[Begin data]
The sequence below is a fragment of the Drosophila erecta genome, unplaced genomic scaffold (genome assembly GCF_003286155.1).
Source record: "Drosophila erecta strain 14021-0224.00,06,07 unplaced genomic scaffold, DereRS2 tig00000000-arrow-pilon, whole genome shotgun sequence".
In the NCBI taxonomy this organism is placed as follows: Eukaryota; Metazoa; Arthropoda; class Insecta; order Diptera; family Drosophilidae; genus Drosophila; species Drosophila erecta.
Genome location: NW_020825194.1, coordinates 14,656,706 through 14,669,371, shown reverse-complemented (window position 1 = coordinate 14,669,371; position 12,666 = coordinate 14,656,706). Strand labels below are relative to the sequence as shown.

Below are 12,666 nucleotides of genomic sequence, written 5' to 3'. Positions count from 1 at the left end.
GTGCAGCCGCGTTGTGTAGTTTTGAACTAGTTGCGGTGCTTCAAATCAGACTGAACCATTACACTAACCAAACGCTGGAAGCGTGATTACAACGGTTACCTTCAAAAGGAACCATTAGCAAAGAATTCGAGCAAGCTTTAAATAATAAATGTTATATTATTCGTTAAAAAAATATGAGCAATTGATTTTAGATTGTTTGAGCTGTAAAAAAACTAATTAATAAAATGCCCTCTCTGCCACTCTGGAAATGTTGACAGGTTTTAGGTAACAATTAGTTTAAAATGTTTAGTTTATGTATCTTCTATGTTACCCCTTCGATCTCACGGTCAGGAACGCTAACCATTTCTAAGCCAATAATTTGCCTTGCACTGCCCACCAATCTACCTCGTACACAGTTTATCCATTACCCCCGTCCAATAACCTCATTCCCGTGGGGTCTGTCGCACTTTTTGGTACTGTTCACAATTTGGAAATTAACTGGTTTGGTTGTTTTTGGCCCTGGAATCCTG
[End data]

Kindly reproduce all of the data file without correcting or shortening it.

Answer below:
The sequence below is a fragment of the Drosophila erecta genome, unplaced genomic scaffold (genome assembly GCF_003286155.1).
Source record: "Drosophila erecta strain 14021-0224.00,06,07 unplaced genomic scaffold, DereRS2 tig00000000-arrow-pilon, whole genome shotgun sequence".
In the NCBI taxonomy this organism is placed as follows: Eukaryota; Metazoa; Arthropoda; class Insecta; order Diptera; family Drosophilidae; genus Drosophila; species Drosophila erecta.
Genome location: NW_020825194.1, coordinates 14,656,706 through 14,669,371, shown reverse-complemented (window position 1 = coordinate 14,669,371; position 12,666 = coordinate 14,656,706). Strand labels below are relative to the sequence as shown.

Below are 12,666 nucleotides of genomic sequence, written 5' to 3'. Positions count from 1 at the left end.
GTGCAGCCGCGTTGTGTAGTTTTGAACTAGTTGCGGTGCTTCAAATCAGACTGAACCATTACACTAACCAAACGCTGGAAGCGTGATTACAACGGTTACCTTCAAAAGGAACCATTAGCAAAGAATTCGAGCAAGCTTTAAATAATAAATGTTATATTATTCGTTAAAAAAATATGAGCAATTGATTTTAGATTGTTTGAGCTGTAAAAAAACTAATTAATAAAATGCCCTCTCTGCCACTCTGGAAATGTTGACAGGTTTTAGGTAACAATTAGTTTAAAATGTTTAGTTTATGTATCTTCTATGTTACCCCTTCGATCTCACGGTCAGGAACGCTAACCATTTCTAAGCCAATAATTTGCCTTGCACTGCCCACCAATCTACCTCGTACACAGTTTATCCATTACCCCCGTCCAATAACCTCATTCCCGTGGGGTCTGTCGCACTTTTTGGTACTGTTCACAATTTGGAAATTAACTGGTTTGGTTGTTTTTGGCCCTGGAATCCTG